Parent Teacher Conference Tips

How to Score an A+ at Your Parent-Teacher Conference

Here's a post from our partners at BabyCenter! Every week, we bring you the best parenting and lifestyle stories from the experts at BabyCenter, including this one about attending parent-teacher conferences.

October is conference time in our neck of the woods. My parents are retired teachers. My sister is a third grade teacher. Suffice it to say I have heard lots of funny stories about parent/teacher conferences. From what I gather, 90 percent of the parents who attend conferences are lovely, and the remaining 10 percent are total wackos. Related: The shocking news about chicken nuggetsMy family's stories about crazy parents who called them horrible names, brought their attorneys to the conference, and/or offered to bribe them in exchange for good grades had me a little nervous to begin attending my own conferences a few years ago. What on earth could be discussed that was so controversial? Should I prepare questions? Opening and closing statements? (Kidding . . . kind of.) Now, I have a few years of conferences under my belt. I've made some mistakes (oh, I was supposed to sign up for a time?) and have learned a few things about making them successful:

  1. Go. Seriously, sign up for your time and go. It's a pain to get off work, get a babysitter, etc., but every year a handful of parents don't show up. You need to go to the conference, even for your preschooler. Your child's teacher has prepared for it, and it is the only time you will get a block of time focused entirely on your child. How can you turn that down?
  2. Don't ever let the conference be the first time you are checking in with your child's teacher. (Even if your kiddo is very smart and well-behaved.) I have one supersmart, rule-abiding kid and another for whom the jury is still out, but both of their teachers always get a quick visit from me during the first week to discuss my kids' fears, strengths, and weaknesses. I also want to find out how they're adjusting, making friends, etc. No matter when you choose to check in, don't wait until October to do it — too much time will have passed, and you'll kick yourself if there's something you might have been doing differently.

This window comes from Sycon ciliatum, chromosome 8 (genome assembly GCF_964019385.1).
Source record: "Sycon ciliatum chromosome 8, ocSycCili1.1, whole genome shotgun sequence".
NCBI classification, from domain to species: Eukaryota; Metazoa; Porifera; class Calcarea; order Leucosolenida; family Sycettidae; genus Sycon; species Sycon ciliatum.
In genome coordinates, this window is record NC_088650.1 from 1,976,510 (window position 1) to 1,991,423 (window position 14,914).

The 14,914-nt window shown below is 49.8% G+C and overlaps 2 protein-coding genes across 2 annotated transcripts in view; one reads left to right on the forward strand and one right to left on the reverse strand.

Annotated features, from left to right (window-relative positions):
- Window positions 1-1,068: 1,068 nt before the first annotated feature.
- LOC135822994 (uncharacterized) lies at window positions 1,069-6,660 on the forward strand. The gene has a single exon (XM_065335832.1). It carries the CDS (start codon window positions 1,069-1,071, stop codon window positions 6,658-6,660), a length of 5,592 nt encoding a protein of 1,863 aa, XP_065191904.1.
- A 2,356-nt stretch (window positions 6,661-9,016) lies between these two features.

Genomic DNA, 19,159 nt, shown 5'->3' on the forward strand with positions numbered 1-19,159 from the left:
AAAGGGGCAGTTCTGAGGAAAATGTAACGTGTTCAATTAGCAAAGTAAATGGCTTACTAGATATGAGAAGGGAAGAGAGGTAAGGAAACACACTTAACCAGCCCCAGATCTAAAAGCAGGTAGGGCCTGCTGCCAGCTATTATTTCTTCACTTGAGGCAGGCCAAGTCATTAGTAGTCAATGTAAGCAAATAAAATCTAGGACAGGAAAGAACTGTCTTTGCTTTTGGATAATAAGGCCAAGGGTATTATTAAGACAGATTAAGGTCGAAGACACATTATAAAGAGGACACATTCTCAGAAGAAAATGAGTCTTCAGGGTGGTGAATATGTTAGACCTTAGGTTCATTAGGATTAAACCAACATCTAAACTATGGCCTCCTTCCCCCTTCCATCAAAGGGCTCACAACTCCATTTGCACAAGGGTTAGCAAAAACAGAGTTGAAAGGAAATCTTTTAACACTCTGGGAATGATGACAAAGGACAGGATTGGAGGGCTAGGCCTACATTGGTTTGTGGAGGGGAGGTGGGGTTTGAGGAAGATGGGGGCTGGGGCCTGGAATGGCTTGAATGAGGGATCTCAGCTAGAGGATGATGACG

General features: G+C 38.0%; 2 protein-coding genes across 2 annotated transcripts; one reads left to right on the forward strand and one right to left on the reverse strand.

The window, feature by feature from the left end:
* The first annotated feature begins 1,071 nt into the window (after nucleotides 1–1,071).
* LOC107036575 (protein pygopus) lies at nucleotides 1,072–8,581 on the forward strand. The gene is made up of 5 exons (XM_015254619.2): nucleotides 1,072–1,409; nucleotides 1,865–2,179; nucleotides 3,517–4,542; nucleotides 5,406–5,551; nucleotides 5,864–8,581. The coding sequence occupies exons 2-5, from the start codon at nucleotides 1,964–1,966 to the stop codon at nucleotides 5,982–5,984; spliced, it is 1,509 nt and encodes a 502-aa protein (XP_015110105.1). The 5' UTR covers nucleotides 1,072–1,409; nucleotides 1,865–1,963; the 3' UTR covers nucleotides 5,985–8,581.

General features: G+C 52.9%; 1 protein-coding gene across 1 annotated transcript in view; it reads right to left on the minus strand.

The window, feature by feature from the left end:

3. Do not freak out about standardized test scores. I repeat, DO NOT freak out about test scores. Most school districts will use parent/teacher conferences to discuss your child's standardized test scores. They might be really good. (This does not mean your child is a genius.) They might be really bad. (This does not mean your child is dumb.) I can honestly tell you I have a child that scored in the 99th percentile and a child that scored in the 5th percentile, and both scores are part of a much larger puzzle that determines their actual abilities. Take the test scores with a grain of salt, especially for the younger kids. (Hello, sweetie. Was your computer even on?)
  4. Tell your teacher in advance if you have specific questions/concerns you want to discuss. This allows the teacher to be able to think through possible solutions first and invite anyone else to the conference who might be helpful. We've been to conferences where the gifted program coordinator was included, as well as speech and language therapists. All were tremendously helpful. If you give the teacher time to think first, it's more likely you'll make some progress during the conference.
  5. Figure out what's really important to you, aside from academics, and ask about it every time. There's always a big emphasis on grades and scores during conferences, and rightly so, but I'm expecting my kids to leave each grade level more than just a little smarter. In our family, we feel strongly about raising kids with kindness and compassion, so I always make sure to ask how the kids are doing in those areas. Another mom I know always asks about overcoming shyness, and yet another asks about giving her child the space to think outside the box. Different things are important to different families. Figure out what yours is, and ask about it.

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